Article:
36 years in government taught me that upheaval is the only way to accomplish real change in organizational culture; Toronto should seize this opportunity to rethink its goals and how to deliver them, writes Philip Cross.
By Philip Cross, September 24, 2018
Premier Ford’s almost 50 per cent reduction in the number of Toronto city councillors, from 47 to 25, produces operational savings in the short-term. More importantly, the potential exists for greater long-term savings if the shakeup is followed by city hall shifting its focus from the mechanics of governing to serving the public.
So far the reaction to Ford’s move, however, is exclusively on how it was done and not the impact on the public, symptomatic of the underlying problem.
Reducing costs by shrinking city councils has been done before. The Mike Harris government presided over a 40 per cent cut to the number of local councillors in Ontario. The one academic study of this reduction concluded that evidence of lower costs was “questionable” because the obvious savings in council salaries may have been offset by higher pay for incumbent councillors and possible upheaval in the bureaucracy, without supplying any evidence of either.
This is a dubious finding. Unless the salaries of existing councillors rose by half, there must have been some savings. Toronto council will not dare vote itself a huge pay increase to offset their reduced numbers. Nor do the remaining councillors need more staff. After all, the vast municipal bureaucracy supplies the services the public counts on. The councillors are there to provide competent oversight to the management of these services.
As for turmoil in the ranks of the bureaucracy, 36 years in government taught me that upheaval is the only way to accomplish real change in organizational culture. When Statistics Canada was forced to fund the 1986 Census entirely out of its existing budget, it completely revamped its operations to create a leaner, more responsive, better organization. StatsCan did not waste its crisis; Toronto should seize this opportunity to rethink its goals and how to deliver them.
It is important in the long-term to build on the Ford government’s estimate of a $25 million cost savings from fewer city councillors. This requires a culture change among councillors and especially bureaucrats. A smaller council fosters the consensus needed to forge such a change by reducing the disparate voices representing special interest groups wanting to protect their benefits and not the taxpayer’s.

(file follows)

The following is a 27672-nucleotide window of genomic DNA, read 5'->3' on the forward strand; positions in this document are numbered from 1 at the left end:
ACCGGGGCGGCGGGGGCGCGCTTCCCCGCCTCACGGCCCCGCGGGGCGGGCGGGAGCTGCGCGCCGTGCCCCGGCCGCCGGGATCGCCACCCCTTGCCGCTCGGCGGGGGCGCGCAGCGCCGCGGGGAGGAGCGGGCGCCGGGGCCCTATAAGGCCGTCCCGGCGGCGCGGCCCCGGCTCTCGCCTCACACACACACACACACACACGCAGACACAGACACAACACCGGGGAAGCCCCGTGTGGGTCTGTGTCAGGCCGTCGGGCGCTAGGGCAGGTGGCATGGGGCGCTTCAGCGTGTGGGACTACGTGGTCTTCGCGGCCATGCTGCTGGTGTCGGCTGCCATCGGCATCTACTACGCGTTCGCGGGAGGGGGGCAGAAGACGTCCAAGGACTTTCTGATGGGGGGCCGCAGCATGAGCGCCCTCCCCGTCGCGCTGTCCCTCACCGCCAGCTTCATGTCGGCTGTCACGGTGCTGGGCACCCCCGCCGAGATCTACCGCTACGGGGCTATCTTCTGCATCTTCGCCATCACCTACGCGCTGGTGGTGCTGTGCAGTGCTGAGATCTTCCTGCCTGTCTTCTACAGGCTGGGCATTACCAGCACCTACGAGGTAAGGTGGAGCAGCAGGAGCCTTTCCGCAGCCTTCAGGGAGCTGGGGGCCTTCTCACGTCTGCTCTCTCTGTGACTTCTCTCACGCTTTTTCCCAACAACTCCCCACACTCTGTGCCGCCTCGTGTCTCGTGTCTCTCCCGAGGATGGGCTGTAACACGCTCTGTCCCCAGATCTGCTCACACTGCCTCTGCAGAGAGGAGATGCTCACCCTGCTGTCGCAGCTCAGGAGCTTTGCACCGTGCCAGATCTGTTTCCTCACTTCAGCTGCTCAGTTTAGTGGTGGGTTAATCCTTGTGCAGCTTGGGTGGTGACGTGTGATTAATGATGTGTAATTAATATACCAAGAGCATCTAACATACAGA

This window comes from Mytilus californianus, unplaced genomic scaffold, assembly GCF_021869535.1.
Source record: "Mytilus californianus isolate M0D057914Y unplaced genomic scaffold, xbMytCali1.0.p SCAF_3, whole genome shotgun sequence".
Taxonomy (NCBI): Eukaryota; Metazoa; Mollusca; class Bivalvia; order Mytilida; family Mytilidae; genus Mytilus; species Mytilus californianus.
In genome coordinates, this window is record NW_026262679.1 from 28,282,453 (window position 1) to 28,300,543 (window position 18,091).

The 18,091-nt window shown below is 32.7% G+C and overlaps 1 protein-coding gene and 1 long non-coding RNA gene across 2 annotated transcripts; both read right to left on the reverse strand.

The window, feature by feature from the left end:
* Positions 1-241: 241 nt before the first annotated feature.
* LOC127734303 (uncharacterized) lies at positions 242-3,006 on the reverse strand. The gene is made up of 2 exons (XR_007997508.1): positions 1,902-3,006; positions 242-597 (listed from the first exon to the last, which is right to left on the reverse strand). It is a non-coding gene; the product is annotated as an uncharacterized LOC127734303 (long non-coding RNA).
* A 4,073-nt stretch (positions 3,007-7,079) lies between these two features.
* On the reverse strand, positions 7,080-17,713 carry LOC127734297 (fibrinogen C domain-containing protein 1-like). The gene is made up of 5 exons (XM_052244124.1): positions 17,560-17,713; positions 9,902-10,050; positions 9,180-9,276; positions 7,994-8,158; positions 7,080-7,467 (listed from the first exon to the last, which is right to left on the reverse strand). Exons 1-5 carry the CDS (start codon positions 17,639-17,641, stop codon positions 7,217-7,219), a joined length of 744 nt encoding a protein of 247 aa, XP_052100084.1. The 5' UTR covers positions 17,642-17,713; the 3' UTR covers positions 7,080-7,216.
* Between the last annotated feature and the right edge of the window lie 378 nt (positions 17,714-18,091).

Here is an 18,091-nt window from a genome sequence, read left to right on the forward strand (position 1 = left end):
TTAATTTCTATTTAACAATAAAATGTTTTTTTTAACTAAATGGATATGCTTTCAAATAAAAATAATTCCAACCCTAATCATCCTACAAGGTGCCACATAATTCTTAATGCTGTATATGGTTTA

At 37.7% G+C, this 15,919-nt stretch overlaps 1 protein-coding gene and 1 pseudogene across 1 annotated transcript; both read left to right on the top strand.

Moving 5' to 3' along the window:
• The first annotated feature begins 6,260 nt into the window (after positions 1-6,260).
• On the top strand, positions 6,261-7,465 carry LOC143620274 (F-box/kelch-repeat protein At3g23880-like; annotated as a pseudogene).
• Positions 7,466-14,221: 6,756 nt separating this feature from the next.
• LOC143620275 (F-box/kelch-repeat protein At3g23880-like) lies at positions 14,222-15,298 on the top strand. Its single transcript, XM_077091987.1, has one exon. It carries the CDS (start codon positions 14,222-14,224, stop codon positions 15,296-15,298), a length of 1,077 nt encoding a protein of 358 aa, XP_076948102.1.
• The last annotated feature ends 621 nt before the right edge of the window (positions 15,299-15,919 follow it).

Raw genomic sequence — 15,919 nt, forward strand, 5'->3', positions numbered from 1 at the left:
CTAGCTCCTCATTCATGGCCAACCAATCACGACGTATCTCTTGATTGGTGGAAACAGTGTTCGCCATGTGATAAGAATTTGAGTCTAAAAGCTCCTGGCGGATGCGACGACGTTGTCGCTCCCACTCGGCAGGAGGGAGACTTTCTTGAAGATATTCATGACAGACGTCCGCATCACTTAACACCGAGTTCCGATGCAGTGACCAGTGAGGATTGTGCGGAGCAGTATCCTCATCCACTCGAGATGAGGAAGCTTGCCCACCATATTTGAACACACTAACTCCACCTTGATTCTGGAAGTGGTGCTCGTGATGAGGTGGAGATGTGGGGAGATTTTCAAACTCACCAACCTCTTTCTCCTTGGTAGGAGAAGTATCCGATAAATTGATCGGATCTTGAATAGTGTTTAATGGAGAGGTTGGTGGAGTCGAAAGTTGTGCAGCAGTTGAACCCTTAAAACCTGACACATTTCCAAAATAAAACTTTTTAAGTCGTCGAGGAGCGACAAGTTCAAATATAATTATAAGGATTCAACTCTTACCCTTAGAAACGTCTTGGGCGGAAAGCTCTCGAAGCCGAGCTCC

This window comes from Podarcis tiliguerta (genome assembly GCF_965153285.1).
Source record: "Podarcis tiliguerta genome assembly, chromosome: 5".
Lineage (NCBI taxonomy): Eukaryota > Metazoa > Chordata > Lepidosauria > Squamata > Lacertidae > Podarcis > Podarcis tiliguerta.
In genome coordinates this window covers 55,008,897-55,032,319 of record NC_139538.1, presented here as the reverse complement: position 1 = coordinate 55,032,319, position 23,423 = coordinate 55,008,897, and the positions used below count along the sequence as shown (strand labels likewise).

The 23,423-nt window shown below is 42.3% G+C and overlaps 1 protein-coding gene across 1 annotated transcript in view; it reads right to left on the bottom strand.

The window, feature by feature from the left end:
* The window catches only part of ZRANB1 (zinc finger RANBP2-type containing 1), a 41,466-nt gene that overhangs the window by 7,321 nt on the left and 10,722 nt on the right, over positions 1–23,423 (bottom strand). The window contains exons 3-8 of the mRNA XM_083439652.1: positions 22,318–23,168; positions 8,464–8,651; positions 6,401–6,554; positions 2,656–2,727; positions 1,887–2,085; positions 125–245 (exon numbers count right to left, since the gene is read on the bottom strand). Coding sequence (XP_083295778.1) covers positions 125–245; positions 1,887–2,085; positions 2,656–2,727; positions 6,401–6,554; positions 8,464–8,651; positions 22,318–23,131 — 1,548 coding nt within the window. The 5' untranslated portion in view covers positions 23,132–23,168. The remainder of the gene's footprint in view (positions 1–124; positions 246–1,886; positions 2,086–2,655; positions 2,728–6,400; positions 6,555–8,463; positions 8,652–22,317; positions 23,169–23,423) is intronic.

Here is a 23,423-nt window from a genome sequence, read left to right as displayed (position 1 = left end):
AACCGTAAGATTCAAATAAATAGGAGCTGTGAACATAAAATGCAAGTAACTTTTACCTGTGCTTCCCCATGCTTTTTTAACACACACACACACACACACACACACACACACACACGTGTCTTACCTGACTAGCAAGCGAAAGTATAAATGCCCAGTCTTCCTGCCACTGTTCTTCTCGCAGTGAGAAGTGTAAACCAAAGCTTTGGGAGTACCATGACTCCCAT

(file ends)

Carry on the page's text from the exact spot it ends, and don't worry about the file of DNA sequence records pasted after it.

Amalgamation in 1998 is one example of an initiative to lower the cost of Toronto’s government that went beyond shrinking the number of councillors. It encouraged the election of more right-wing mayors (Lastman, Ford and possibly Tory) with support from suburban conservative constituencies. Right-wing mayors are more likely to find permanent cost reductions than the downtown liberal reflex of simply spending more to address all problems.
Ford articulated two goals when cutting Toronto’s city council. One is lower costs in the short run. The longer-term goal is better policy results. Tellingly, all the arguments against shrinking council have ignored whether it harms services to the public. A smaller council may help city hall focus on delivering services more efficiently, but this remains hard to achieve.
Donald Savoie, Canada’s leading expert on government bureaucracy, concluded that most attempts to improve government operations flounder because no one is accountable for achieving the stated goal.
A major roadblock to increasing accountability and reducing the cost of government is that public sector unions wield too much control over their workplace. This is a challenge all governments must overcome if we are going to have affordable government services as the population ages.
The largest municipal deficit is not financial, according to Canada’s leading textbook on local government. The biggest shortfall is “one of self-confidence and definition” to use their powers better. The initial reaction of Toronto City Council reflects this shortcoming; launching a futile challenge to Ford’s invocation of the notwithstanding clause is simply a self-indulgent, grandstanding waste of time and taxpayer money.
Such behaviour is why Stephen Clarkson called municipal government “the lowest form of political life in Canada.” Mayor Tory insists he remains fixated on delivering services, such as housing and transit, but misses the point about the need to deliver these services better and at a lower cost. The cuts to Toronto City Council should provoke a rethink of the efficient delivery of municipal services rather than outrage at how it was done.
Philip Cross is a Munk Senior Fellow at the Macdonald-Laurier Institute and former chief economic analyst at Statistics Canada.
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